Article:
The Family and Medical Leave Act provides employees for covered employers up to 12 weeks of unpaid annual leave for their own, or their immediate family members’, serious health conditions. For an employee to be covered under the Act, they must have worked for the employer for at least twelve months, have worked at least 1,250 hours in the preceding twelve months, and work in a location where the employer has at least 50 employees within 75 miles of the worksite.
As a covered employer, how do you respond to a healthy, but otherwise-qualified employee who requests FMLA leave for an elective procedure such as cosmetic surgery?
Under the rules, “conditions for which cosmetic treatments are administered (such as most treatments for acne or plastic surgery) are not ‘serious health conditions’ unless inpatient hospital care is required or unless complications develop.” Therefore, if the employee is requesting leave for a purely outpatient, cosmetic procedure, the procedure will not rise to the definition of “serious health condition” under the FMLA. However, if the procedure requires an overnight hospital stay, or the employee suffers complications that themselves rise to the level of a serious health condition, the leave would be covered.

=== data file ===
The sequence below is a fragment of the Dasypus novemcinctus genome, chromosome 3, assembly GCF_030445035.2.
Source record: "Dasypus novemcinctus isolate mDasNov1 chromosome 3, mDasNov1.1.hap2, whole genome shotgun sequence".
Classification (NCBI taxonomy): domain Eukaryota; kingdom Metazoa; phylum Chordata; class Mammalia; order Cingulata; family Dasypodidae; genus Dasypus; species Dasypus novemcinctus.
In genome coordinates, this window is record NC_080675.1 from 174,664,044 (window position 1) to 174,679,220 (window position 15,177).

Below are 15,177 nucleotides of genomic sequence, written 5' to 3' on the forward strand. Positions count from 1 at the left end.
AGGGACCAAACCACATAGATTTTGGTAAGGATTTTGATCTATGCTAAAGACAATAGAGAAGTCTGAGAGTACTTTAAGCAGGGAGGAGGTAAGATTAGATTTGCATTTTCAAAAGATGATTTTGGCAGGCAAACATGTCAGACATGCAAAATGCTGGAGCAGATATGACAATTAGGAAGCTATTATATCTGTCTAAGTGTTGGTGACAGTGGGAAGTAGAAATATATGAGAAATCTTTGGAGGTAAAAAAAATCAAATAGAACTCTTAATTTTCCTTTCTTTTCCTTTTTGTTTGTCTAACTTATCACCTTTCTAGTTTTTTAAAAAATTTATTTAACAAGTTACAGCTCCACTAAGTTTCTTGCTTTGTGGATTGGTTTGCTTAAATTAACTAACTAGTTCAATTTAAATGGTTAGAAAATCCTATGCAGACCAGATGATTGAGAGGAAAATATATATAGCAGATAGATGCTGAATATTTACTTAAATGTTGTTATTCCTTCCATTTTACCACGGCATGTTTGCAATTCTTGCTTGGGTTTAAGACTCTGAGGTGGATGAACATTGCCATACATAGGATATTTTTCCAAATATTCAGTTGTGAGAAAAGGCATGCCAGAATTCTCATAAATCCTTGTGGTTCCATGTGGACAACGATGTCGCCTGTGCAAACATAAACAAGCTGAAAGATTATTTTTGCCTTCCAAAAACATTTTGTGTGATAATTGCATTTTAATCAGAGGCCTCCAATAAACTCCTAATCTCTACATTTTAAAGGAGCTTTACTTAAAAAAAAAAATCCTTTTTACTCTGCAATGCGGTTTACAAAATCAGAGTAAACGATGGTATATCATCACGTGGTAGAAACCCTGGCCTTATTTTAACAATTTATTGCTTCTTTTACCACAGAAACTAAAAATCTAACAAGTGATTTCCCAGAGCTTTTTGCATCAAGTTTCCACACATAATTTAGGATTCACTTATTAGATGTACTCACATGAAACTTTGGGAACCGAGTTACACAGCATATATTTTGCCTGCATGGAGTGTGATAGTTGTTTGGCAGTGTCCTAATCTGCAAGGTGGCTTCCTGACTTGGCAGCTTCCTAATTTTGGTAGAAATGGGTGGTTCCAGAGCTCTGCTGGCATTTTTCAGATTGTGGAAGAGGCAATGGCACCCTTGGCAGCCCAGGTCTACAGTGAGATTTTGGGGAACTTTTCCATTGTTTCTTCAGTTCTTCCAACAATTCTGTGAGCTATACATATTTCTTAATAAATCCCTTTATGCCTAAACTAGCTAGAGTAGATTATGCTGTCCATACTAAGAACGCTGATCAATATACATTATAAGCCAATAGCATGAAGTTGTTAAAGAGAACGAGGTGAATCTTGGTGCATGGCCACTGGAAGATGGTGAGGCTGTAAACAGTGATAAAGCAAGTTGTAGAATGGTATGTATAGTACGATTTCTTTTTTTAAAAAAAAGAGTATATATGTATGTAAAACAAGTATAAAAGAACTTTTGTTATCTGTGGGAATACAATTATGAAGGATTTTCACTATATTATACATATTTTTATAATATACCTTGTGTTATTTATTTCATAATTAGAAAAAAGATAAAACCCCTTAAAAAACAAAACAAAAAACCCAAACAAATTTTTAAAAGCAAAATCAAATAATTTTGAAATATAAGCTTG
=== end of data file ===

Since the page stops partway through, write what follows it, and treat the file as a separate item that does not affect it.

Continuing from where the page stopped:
If a healthy, but otherwise-qualified employee agrees to donate an organ, that leave would definitely be covered under the FMLA, according to recent guidance from the Department of Labor. This is because the FMLA defines a “serious health condition” as an “illness, injury, impairment, or physical or mental condition that involves … inpatient care in a hospital, hospice, or residential medical care facility.” “Inpatient care” means as “an overnight stay in a hospital, hospice, or residential medical care facility, including any period of incapacity … or any subsequent treatment in connection with such inpatient care.” Because organ donation, without exception, requires an overnight hospital stay, the DOL has concluded that it qualifies as a serious health condition, and is eligible for FMLA-covered leave.
As with most situations that arise in the workplace context, each request you are confronted with is likely to be very fact-specific. When in doubt, call your local employment attorney for advice.
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